Recently, we listened to a broadcast on KGHI-FM 91.1 of the Rev. William Barber’s passionate talk that he had delivered at St. Andrew’s Episcopal Church on May 1. We attended the original gathering of the Poor People’s Campaign, but it was helpful to listen to his words again in light of the recent ruling by the Aberdeen City Council prohibiting sitting or lying down on sidewalks.
It’s clear this ordinance is directed toward people who have very few options in life. Our society used to call them “derelicts” — maybe still does. As Rev. Barber pointed out, and as we all know, we are experiencing a time in our country where there is such income inequality that many of us may find ourselves derelict.
That is a very important discussion we must have. But I actually want to point out a related issue that our cities don’t seem to address at all, and that is “derelict” buildings. We seem to punish the victims of our societal failures but we do nothing about the people who own the dozens of buildings in our towns who allow their properties to deteriorate.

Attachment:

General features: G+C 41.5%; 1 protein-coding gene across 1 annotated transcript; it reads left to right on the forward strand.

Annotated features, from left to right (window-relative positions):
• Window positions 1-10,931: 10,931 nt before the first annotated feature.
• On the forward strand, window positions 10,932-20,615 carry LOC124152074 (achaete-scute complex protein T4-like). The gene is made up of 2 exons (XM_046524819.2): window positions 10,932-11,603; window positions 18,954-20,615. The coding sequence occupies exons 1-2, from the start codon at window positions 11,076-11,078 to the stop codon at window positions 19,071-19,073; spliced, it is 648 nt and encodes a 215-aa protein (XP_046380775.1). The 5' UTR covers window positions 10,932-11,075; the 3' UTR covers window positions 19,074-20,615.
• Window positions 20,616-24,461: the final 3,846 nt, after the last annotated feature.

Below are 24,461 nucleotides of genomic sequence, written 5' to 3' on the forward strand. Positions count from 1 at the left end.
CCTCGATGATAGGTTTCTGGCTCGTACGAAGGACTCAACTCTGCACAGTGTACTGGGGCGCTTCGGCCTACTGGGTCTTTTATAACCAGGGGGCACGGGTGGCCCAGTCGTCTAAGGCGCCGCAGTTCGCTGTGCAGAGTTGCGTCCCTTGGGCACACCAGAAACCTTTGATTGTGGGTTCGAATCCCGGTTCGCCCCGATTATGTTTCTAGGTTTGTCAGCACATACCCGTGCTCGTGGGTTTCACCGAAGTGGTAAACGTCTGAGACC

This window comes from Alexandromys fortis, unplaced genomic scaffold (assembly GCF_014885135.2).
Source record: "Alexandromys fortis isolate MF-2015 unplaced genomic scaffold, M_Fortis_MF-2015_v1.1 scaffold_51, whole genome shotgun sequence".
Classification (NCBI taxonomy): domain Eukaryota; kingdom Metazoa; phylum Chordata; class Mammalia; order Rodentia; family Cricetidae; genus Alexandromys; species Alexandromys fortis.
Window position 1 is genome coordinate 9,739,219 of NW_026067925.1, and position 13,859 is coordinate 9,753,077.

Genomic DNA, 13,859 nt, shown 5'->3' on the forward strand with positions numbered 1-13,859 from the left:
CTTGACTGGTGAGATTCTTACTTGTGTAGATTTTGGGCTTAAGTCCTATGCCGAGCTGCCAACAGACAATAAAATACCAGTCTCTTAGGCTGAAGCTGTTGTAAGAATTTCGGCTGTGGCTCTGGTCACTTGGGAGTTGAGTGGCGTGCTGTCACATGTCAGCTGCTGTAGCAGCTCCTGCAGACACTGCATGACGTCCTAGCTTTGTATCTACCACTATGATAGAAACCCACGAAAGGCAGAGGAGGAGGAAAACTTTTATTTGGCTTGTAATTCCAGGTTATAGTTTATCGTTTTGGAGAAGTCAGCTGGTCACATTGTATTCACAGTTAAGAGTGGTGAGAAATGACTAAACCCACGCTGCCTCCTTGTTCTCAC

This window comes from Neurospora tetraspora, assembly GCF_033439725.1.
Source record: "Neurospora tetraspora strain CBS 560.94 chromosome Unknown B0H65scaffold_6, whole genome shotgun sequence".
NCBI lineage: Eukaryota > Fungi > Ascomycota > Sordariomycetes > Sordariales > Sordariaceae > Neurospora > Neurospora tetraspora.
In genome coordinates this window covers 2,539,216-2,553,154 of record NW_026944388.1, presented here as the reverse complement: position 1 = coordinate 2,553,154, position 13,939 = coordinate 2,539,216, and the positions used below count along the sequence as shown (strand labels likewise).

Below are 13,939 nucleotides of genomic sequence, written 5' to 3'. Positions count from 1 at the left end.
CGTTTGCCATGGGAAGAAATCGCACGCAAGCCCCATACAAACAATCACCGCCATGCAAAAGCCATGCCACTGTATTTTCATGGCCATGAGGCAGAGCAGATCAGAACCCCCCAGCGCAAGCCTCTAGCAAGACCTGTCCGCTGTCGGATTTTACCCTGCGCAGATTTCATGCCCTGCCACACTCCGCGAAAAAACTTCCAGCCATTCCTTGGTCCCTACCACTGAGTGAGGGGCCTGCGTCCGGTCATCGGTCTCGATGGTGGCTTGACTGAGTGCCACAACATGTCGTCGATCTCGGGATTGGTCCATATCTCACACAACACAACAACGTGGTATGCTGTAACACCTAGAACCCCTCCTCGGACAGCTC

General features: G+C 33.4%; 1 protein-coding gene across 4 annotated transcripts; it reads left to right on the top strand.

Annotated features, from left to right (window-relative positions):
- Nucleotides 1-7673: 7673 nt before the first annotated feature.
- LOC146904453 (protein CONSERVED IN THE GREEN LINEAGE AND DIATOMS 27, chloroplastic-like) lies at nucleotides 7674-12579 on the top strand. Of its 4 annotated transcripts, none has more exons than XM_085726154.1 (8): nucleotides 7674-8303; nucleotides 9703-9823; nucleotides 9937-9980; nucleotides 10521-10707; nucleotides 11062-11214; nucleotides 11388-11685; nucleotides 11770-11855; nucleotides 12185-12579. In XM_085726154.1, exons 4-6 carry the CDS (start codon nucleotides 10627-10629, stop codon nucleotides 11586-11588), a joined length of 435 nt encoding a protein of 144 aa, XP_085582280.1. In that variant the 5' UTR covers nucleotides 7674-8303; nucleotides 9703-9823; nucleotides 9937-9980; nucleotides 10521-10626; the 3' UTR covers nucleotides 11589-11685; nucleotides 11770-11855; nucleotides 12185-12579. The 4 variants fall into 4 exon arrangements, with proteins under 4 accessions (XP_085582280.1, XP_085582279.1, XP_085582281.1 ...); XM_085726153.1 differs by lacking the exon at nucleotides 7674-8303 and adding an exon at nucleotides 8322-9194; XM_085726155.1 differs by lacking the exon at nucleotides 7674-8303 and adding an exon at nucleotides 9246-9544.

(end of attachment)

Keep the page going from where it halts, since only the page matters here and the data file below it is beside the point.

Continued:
Why do you think that is? Because the owners are people of property? It’s OK to sweep people of no means off the sidewalks but not force building owners to repair and renovate their properties? We want people to stop in our towns and shop in our stores. I don’t have to point out what our towns look like with all the decrepit storefronts, which have nothing to do with people sitting on the sidewalks.
Many business owners have done a wonderful job of fixing their buildings, and we all cheer them on. But too many are left to fall apart and we have lost so many lovely buildings to car lots and empty fields. I’ve complained about this many times and been told there isn’t any way to force building owners to keep up their property. Why not? Other towns have done so. Other towns develop design criteria that must be met by property owners.
Before we punish those who have no power to fight back, let’s look at what is really causing our downtowns to fail and do something about it.